On December 20, 2017, the CFDA promulgated the Measures for the Administration and Supervision of Online Sales of Medical Devices, or the Online Medical Devices Sales Measures, which became effective on March 1, 2018. According to the Online Medical Devices Sales Measures, enterprises engaged in online sales of medical devices must be medical device manufacturer and operation enterprises that have obtained a medical devices production license or operation license or have filed for record, unless such licenses or record-filing is not required by laws and regulations, and the third-party platform providing online medical devices transaction services shall obtain an Internet Drug Information Service Qualification Certificate. Enterprises engaged in online sales of medical devices and operators of third-party platforms providing online trading service for medical devices shall take technical measures to ensure that the data and materials of online sales of medical devices are authentic, complete and traceable, for example, the records of sales information of medical devices shall be kept for two years after the lifetime of the medical devices, and for no less than five years in case of no lifetime limit, or be kept permanently in case of implanted medical devices.

 

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Regulations Relating to Online Trading and E-Commerce

 

On January 26, 2014, the State Administration for Industry and Commerce, or the SAIC (which is the predecessor of the State Administration for Market Regulation) promulgated the Administrative Measures for Online Trading, or the Online Trading Measures, which became effective on March 15, 2014, to regulate all operating activities for product sales and services provision via the internet (including mobile internet). It stipulates the obligations of online products operators and services providers and certain special requirements applicable to third-party platform operators. Furthermore, MOFCOM promulgated the Provisions on the Procedures for Formulating Transaction Rules of Third-Party Online Retail Platforms (Trial) on December 24, 2014, which became effective on April 1, 2015, to guide and regulate the formulation, revision and enforcement of transaction rules by online retail third-party platforms operators. These measures impose more stringent requirements and obligations on third-party platform operators. For example, third-party platform operators are obligated to make their transaction rules publicly available and file them with MOFCOM or their respective provincial counterparts, examine and register the legal status of each third-party merchant selling products or services on their platforms and display on a prominent location of the merchant’s webpage the information stated in the merchant’s business license or a link to its business license. Where third-party platform operators also conduct self-operation of products or services on the platform, these third-party platform operators must make a clear distinction between their online direct sales and sales of products by third-party merchants on their third-party platforms to avoid misleading the consumers.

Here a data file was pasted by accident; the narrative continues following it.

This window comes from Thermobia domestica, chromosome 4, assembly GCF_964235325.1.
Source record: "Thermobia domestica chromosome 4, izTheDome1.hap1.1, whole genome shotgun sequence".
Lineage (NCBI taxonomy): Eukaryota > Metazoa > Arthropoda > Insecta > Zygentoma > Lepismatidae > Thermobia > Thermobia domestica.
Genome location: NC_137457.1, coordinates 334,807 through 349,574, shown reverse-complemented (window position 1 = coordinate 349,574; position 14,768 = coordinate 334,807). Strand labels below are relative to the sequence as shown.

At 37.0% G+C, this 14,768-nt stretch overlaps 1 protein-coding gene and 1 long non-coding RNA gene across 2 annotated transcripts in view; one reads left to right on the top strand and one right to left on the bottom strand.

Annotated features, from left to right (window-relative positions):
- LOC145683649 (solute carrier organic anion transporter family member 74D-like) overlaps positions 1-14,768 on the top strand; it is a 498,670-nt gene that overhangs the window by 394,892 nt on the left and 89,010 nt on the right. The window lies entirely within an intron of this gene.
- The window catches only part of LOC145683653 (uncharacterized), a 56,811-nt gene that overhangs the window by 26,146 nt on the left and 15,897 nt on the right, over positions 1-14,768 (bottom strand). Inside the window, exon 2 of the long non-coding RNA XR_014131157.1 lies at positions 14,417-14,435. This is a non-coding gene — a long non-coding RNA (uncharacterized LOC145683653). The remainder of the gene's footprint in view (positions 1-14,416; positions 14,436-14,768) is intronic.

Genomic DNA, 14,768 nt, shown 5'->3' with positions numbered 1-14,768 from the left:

On August 31, 2018, the SCNPC promulgated the E-Commerce Law of the PRC, or the E-Commerce Law, which became effective on January 1, 2019. The promulgation of the E-Commerce Law established the basic legal framework for the development of China’s e-commerce business and clarified the obligations of the operators of e-commerce platforms and the possible legal consequences if operators of e-commerce platforms are found to be in violation of legal obligations. For example, pursuant to the E-Commerce Law, an operator of an e-commerce platform shall give appropriate reminders to and facilitate the business operators on its platform who have not completed the formalities for the registration of market entities to complete such formalities. Also, an operator of an e-commerce platform is legally obligated to verify and register the information of the business operators on its platform, prepare emergency plans in response to possible cyber security incidents, keep the transaction information for no less than three years from the date on which the transaction has been completed, establish rules on the protection of intellectual property rights and conform to the principle of openness, fairness and justice. Violation of the provisions of the E-Commerce Law may result in being ordered to make corrections within a prescribed period of time, confiscation of illegally obtained gains, fines, suspension of business, inclusion of such violations in the credit records and possible civil liabilities.

 

Regulations Relating to Food Business

 

The Food Safety Law of the PRC, which took effective from June 1, 2009 and amended by the SCNPC on April 24, 2015 and December 29, 2018 respectively, and the Implementation Regulations of the Food Safety Law of the PRC, which took effect from July 20, 2009 and were amended by the State Council on February 6, 2016 and March 26, 2019, respectively, regulate food safety and set up a system of the supervision and administration of food safety and stipulate food safety standards. The State Council implements a licensing system for food production and transaction. To engage in food production, sale or catering services, the business operator shall obtain a license in accordance with the laws. Furthermore, the State Council implements strict supervision and administration for special categories of foods such as healthcare foods, formula foods for special medical purposes. Pursuant to the aforementioned laws and regulations, third-party platform providers of online transactions of food shall conduct real name registration for participating food business operators, and specify their food safety management responsibilities, and where a permit is required, the permit shall be examined. Upon discovery of any violation by participating food business operators, third-party platform providers for online food transactions shall promptly suspend the business of the offender and forthwith report to the food safety supervision and administration department. Upon discovery of a serious illegal act, the third-party platform provider shall forthwith stop providing online trading platform service.